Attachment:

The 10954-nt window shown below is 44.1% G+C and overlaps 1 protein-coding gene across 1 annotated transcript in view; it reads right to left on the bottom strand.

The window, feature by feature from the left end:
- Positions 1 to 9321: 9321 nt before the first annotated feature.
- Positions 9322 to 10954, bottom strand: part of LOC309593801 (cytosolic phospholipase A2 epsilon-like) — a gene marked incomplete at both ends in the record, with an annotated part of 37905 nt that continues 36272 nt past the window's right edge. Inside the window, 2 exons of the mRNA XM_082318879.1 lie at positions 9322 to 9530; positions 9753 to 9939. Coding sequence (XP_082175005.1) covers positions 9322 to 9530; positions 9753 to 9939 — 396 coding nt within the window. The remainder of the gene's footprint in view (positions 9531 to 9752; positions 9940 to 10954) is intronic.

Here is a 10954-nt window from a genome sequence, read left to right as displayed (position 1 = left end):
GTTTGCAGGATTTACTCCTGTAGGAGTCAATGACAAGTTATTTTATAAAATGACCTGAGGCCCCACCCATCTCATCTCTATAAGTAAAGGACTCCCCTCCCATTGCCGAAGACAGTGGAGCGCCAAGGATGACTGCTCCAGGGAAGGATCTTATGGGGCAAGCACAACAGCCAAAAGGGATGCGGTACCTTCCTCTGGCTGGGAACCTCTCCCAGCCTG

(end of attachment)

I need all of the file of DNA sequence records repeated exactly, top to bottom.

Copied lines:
The 10954-nt window shown below is 44.1% G+C and overlaps 1 protein-coding gene across 1 annotated transcript in view; it reads right to left on the bottom strand.

The window, feature by feature from the left end:
- Positions 1 to 9321: 9321 nt before the first annotated feature.
- Positions 9322 to 10954, bottom strand: part of LOC309593801 (cytosolic phospholipase A2 epsilon-like) — a gene marked incomplete at both ends in the record, with an annotated part of 37905 nt that continues 36272 nt past the window's right edge. Inside the window, 2 exons of the mRNA XM_082318879.1 lie at positions 9322 to 9530; positions 9753 to 9939. Coding sequence (XP_082175005.1) covers positions 9322 to 9530; positions 9753 to 9939 — 396 coding nt within the window. The remainder of the gene's footprint in view (positions 9531 to 9752; positions 9940 to 10954) is intronic.

Here is a 10954-nt window from a genome sequence, read left to right as displayed (position 1 = left end):
GTTTGCAGGATTTACTCCTGTAGGAGTCAATGACAAGTTATTTTATAAAATGACCTGAGGCCCCACCCATCTCATCTCTATAAGTAAAGGACTCCCCTCCCATTGCCGAAGACAGTGGAGCGCCAAGGATGACTGCTCCAGGGAAGGATCTTATGGGGCAAGCACAACAGCCAAAAGGGATGCGGTACCTTCCTCTGGCTGGGAACCTCTCCCAGCCTG